Panashe Chikonyora, Harare Bureau
The Grain Millers Association of Zimbabwe (GMAZ) has called upon local road transporters to provide cross-border services for its maize import programme to quickly bring in maize into the country.
The move follows GMAZ’s recent importation of 50 000 tonnes of maize from South Africa, complementing Government efforts to try and save people from starving, as the country anticipates drought.
Speaking to our Harare Bureau, GMAZ Public Relations manager, Mr Garikai Chaunza said they prefer importing the maize by road to quickly bring the maize into the country for delivery to where people are starving.
“We need to bring maize into the country faster, which is why we considered importing the maize using road than railway which is slow.
“We will consider using railway in the future,” he said.
However, Mr Chaunza said they needed more local transporters to help transport the maize.
He further suggested that the call on local transporters was a form of support to the unemployed.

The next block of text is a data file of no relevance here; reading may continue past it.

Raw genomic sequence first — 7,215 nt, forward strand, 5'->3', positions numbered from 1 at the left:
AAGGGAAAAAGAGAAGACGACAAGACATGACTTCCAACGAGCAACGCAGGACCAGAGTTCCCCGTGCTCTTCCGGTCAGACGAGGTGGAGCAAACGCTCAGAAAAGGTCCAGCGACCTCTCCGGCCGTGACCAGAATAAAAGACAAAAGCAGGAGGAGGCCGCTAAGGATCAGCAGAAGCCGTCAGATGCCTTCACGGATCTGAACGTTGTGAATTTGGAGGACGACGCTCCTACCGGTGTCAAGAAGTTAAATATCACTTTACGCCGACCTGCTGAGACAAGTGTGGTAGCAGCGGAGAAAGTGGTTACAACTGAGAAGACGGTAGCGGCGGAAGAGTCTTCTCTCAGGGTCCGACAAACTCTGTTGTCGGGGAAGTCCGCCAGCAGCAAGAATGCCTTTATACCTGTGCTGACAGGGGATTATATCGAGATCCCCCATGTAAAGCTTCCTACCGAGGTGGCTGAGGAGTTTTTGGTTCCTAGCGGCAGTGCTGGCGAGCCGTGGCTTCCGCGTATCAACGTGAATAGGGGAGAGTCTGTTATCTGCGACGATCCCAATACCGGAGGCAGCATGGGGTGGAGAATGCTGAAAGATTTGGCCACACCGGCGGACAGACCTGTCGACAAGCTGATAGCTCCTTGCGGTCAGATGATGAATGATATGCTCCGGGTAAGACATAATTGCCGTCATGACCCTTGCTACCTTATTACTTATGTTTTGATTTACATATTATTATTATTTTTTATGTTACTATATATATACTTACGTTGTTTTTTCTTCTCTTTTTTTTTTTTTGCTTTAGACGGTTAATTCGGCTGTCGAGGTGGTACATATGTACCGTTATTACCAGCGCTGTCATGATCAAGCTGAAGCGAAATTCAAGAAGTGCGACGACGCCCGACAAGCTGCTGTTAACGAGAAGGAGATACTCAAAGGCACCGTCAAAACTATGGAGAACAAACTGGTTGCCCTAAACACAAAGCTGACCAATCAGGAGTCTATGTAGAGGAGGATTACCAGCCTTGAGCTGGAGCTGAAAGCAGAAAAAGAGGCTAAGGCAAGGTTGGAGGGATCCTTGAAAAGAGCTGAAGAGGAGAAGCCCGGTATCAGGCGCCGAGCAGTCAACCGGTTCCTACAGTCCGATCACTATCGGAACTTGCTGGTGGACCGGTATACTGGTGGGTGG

“We need more transporters. We are also doing it to create employment.
“We cannot promote foreign transporters at the expense of our local transporters, we need to support them,” added Mr Chaunza.
Meanwhile, as the Grain Millers Association of Zimbabwe promised to make sure the country is supplied with enough grain to sustain people throughout the drought, it said it will continue importing grain from Argentina, Ukraine, Mexico and other countries using free funds.
In December last year GMAZ pledged to extend its feeding programme to schools that were affected by Cyclone Idai in Chimanimani to prevent malnutrition and starvation, after it had been running a feeding scheme in Cyclone Idai ravaged areas as part of efforts to improve school attendance among pupils from poor families and those who walk long distances to school.